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1.
Journal of the American Medical Directors Association ; 2023.
Article in English | ScienceDirect | ID: covidwho-2180060

ABSTRACT

Objectives During the COVID-19 pandemic, no country with widespread community transmission has avoided outbreaks or deaths in Residential Aged Care Facilities (RACFs). As RACFs residents are at high risk of morbidity and mortality from COVID-19, understanding disease severity risk factors is imperative. Design This retrospective cohort study aimed to compare COVID-19 disease severity (hospitalisation and deaths) and associated risk factors among RACF residents in "[blinded for review]", "[blinded for review]", across Delta and Omicron epidemic periods. Settings and participants Resident case hospitalisation risk (HR) and case fatality risk (CFR) were assessed using "[blinded for review]" RACFs COVID-19 outbreaks data across two epidemic periods;Delta, 994 resident cases linked to 86 outbreaks;and Omicron, 1,882 resident cases linked to 209 outbreaks. Methods Adjusting for outbreak-level clustering, age, sex, up-to-date vaccination status and time since last vaccination, the odds of hospitalisation and death were compared using mixed effects logistic regression. Results The HR and CFR was lower during the Omicron period compared to the Delta period ((HR 8.2% vs 24.6%;OR = 0.17, 95% CI 0.11-0.26) and (CFR 11.4% vs 18.7%;OR = 0.40, 95% CI 0.28-0.56)). During both periods;males had higher odds of hospitalisation and odds of death;being up-to-date with vaccination reduced odds of hospitalisation by 40% (excluding non-emergency patient transfers) and odds of death by 43%;and for each month since last vaccination, odds of hospitalisation increased by 9% and odds of death by 16%. Conclusions and implications This study provides empirical evidence of lower COVID-19 severity among RACF residents in the Omicron period and highlights the importance of up-to-date and timely vaccination to reduce disease severity in this cohort.

2.
Med J Aust ; 2022 Nov 14.
Article in English | MEDLINE | ID: covidwho-2115786

ABSTRACT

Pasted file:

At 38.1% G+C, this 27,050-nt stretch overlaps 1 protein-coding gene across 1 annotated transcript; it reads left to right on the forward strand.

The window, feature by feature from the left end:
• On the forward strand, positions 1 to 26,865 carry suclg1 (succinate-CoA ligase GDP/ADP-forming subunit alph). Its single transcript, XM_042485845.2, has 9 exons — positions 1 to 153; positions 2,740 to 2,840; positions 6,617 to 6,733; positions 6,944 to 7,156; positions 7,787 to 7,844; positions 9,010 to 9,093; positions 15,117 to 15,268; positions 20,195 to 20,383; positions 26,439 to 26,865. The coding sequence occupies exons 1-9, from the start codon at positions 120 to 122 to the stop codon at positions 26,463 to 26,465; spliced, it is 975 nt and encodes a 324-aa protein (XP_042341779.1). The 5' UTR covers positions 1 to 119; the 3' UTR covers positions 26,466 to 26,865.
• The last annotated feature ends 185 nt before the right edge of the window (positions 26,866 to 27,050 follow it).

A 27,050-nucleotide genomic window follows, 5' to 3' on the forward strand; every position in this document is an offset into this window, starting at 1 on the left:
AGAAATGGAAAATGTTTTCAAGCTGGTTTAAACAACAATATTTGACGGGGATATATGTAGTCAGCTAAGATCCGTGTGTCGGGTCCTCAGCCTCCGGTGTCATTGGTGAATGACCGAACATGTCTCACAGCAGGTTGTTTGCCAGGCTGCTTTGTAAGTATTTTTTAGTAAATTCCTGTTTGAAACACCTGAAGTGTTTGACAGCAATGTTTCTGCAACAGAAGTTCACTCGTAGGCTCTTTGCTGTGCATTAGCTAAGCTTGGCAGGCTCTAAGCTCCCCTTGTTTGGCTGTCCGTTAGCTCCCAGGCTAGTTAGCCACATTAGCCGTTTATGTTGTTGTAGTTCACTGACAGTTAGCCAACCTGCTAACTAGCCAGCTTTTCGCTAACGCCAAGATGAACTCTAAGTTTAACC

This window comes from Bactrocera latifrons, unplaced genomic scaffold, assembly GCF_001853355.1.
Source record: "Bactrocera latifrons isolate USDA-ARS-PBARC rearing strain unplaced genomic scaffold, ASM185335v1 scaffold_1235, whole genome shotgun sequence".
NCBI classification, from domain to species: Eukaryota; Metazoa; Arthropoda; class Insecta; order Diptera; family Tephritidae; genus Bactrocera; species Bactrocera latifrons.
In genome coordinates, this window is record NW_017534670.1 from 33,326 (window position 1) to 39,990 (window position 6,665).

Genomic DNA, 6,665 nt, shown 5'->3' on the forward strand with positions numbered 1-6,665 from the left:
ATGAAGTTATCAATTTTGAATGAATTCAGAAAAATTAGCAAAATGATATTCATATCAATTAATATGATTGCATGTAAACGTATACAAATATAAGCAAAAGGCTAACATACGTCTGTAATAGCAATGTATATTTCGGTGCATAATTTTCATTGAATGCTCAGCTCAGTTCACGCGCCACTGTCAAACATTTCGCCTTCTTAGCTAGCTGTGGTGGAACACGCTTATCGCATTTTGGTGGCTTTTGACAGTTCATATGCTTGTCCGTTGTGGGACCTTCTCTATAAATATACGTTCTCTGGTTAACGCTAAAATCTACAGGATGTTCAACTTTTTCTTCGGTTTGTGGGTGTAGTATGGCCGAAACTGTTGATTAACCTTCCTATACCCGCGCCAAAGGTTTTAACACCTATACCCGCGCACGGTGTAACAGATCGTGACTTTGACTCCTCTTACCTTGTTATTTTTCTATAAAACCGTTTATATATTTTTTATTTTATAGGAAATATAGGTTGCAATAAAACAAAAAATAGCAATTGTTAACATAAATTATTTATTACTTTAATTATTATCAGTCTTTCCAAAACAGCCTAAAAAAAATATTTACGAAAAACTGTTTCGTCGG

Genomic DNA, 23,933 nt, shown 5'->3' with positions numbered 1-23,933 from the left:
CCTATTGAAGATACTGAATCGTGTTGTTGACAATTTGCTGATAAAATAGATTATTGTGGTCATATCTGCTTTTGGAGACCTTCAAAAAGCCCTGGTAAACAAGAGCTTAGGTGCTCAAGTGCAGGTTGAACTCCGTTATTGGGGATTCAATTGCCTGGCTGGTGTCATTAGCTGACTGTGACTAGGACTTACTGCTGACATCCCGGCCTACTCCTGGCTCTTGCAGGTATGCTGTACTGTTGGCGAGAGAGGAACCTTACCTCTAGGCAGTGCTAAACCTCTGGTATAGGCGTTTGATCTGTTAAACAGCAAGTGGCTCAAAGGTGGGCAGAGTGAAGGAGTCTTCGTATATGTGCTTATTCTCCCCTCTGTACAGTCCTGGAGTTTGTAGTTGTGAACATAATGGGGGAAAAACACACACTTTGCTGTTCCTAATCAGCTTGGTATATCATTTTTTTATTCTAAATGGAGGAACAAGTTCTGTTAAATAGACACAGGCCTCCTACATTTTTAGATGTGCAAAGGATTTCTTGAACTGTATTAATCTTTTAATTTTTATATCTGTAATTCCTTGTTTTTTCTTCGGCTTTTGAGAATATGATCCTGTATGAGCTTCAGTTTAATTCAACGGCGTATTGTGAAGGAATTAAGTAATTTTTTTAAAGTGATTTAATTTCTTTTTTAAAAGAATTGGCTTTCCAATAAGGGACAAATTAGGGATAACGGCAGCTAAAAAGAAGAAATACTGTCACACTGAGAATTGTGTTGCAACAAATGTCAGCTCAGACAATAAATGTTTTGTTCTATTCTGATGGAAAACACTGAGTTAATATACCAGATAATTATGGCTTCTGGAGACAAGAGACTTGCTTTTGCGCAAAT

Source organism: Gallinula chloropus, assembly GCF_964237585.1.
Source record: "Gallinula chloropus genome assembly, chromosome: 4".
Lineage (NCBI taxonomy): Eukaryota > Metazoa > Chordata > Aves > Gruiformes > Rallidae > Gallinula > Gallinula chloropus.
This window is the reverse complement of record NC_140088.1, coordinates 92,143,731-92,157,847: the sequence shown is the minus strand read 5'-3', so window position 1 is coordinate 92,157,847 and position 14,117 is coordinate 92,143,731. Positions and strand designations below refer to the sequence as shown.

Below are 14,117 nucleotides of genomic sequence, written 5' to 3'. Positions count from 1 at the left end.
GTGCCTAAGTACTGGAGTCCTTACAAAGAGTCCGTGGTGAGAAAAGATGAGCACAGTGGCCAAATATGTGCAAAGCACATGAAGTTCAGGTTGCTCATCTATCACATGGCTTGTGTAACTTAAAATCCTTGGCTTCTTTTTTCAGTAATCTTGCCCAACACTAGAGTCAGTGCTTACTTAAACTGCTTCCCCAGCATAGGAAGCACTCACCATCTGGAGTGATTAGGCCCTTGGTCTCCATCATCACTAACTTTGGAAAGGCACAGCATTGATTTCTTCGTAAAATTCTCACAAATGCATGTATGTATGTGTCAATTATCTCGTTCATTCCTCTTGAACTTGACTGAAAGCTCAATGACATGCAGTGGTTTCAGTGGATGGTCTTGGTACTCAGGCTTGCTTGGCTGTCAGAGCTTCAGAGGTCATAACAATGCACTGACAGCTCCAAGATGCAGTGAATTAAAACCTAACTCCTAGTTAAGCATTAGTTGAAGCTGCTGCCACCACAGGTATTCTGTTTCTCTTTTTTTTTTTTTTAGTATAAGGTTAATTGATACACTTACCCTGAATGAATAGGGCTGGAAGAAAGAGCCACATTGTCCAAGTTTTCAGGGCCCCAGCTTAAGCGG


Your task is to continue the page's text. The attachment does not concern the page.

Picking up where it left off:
OBJECTIVES: To assess associations between SARS-CoV-2 infection and the incidence of hospitalisation with selected respiratory and non-respiratory conditions in a largely SARS-CoV-2 vaccine-naïve population . DESIGN, SETTING, PARTICIPANTS: Self-control case series; analysis of population-wide surveillance and administrative data for all laboratory-confirmed COVID-19 cases notified to the Victorian Department of Health (onset, 23 January 2020 - 31 May 2021; ie, prior to widespread vaccination rollout) and linked hospital admissions data (admission dates to 30 September 2021). MAIN OUTCOME MEASURES: Hospitalisation of people with acute COVID-19; incidence rate ratios (IRRs) comparing incidence of hospitalisations with defined conditions (including cardiac, cerebrovascular, venous thrombo-embolic, coagulative, and renal disorders) from three days before to within 89 days of onset of COVID-19 with incidence during baseline period (60-365 days prior to COVID-19 onset). RESULTS: A total of 20 594 COVID-19 cases were notified; 2992 people (14.5%) were hospitalised with COVID-19. The incidence of hospitalisation within 89 days of onset of COVID-19 was higher than during the baseline period for several conditions, including myocarditis and pericarditis (IRR, 14.8; 95% CI, 3.2-68.3), thrombocytopenia (IRR, 7.4; 95% CI, 4.4-12.5), pulmonary embolism (IRR, 6.4; 95% CI, 3.6-11.4), acute myocardial infarction (IRR, 3.9; 95% CI, 2.6-5.8), and cerebral infarction (IRR, 2.3; 95% CI, 1.4-3.9). CONCLUSION: SARS-CoV-2 infection is associated with higher incidence of hospitalisation with several respiratory and non-respiratory conditions. Our findings reinforce the value of COVID-19 mitigation measures such as vaccination, and awareness of these associations should assist the clinical management of people with histories of SARS-CoV-2 infection.